Year : 2015  |  Volume : 8  |  Issue : 4  |  Page : 594-601

Hypobaric ropivacaine (0.1%) in spinal anesthesia with or without low-dose clonidine or fentanyl for anorectal surgery

Department of Anaesthesiology, King George's Medical University, Lucknow, Uttar Pradesh, India

Correspondence Address:
Satish Dhasmana
Department of Anaesthesiology, King George's, Medical University, Lucknow, Uttar Pradesh, 226003
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Source of Support: None, Conflict of Interest: None

DOI: 10.4103/1687-7934.172747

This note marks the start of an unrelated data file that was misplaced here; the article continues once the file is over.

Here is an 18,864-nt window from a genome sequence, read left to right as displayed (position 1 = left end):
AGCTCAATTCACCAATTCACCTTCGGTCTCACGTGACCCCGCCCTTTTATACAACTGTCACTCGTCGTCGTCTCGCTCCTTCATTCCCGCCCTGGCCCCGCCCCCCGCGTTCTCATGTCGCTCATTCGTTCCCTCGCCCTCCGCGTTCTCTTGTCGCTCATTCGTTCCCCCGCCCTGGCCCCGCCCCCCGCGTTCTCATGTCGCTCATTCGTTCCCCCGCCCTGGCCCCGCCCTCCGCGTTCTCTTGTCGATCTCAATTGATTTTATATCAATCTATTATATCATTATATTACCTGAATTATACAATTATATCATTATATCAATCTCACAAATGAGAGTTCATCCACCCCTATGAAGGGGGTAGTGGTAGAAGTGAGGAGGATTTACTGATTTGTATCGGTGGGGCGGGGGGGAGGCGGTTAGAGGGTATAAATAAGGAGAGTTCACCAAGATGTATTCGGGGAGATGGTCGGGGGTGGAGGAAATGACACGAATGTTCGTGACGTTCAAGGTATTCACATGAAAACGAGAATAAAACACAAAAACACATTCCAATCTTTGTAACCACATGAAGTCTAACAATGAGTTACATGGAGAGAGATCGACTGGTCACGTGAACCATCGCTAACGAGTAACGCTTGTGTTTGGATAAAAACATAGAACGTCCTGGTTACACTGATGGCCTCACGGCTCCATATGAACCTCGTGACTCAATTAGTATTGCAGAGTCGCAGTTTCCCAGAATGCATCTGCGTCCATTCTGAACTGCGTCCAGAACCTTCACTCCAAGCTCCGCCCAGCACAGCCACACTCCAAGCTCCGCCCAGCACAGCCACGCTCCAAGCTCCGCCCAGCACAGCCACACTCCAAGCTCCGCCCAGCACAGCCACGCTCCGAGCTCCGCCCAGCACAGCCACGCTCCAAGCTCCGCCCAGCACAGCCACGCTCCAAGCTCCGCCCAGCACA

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Background Perineal and anorectal surgeries performed on an outpatient basis under spinal block lead to a shorter postoperative hospital stay. Spinal anesthesia has better cost efficacy and is very well accepted by patients. Ropivacaine is less toxic with rapid motor recovery. Clonidine provides dose-dependent analgesia. Intrathecal opioids decrease nociceptive afferent input without affecting dorsal root axons. Objective The aim of this study was to compare the onset, the level, and the duration of sensory and motor blockade occurring after the administration of low-dose hypobaric ropivacaine (0.1%) either alone or with clonidine or fentanyl as adjuvants in spinal anesthesia for anorectal surgeries in the jack-knife position. Study design A prospective, randomized, double-blind, comparative, case-control study. A total of 75 ASA grade I-III patients were randomized into three groups. Results There was a significant difference in the heart rate among the three groups. The plain ropivacaine group had a significantly higher heart rate. The addition of fentanyl resulted in a stable heart rate, but with the addition of clonidine, there was a decrease in the heart rate from the baseline. Mean arterial pressure (MAP) in the ropivacaine group was significantly higher in comparison with the clonidine or the fentanyl groups. None of the patients in any of the groups had complete motor blockade (Bromage score ≥ 3) at any time. After 2 h, there was complete regression (Bromage score = 1) in all the patients in all the groups. The majority of cases, irrespective of their group, achieved a T10 level of sensory blockade. The time taken for two-segment regression of sensory block and the time required for the first analgesic dose was significantly higher (P < 0.001) in the clonidine group. Conclusion Hypobaric ropivacaine provides adequate surgical conditions for anorectal surgeries. Also, intrathecal clonidine with 0.1% hypobaric ropivacaine is a better adjuvant than fentanyl as it prolongs the duration and improves the quality of the sensory block and provides postoperative analgesia for longer periods.

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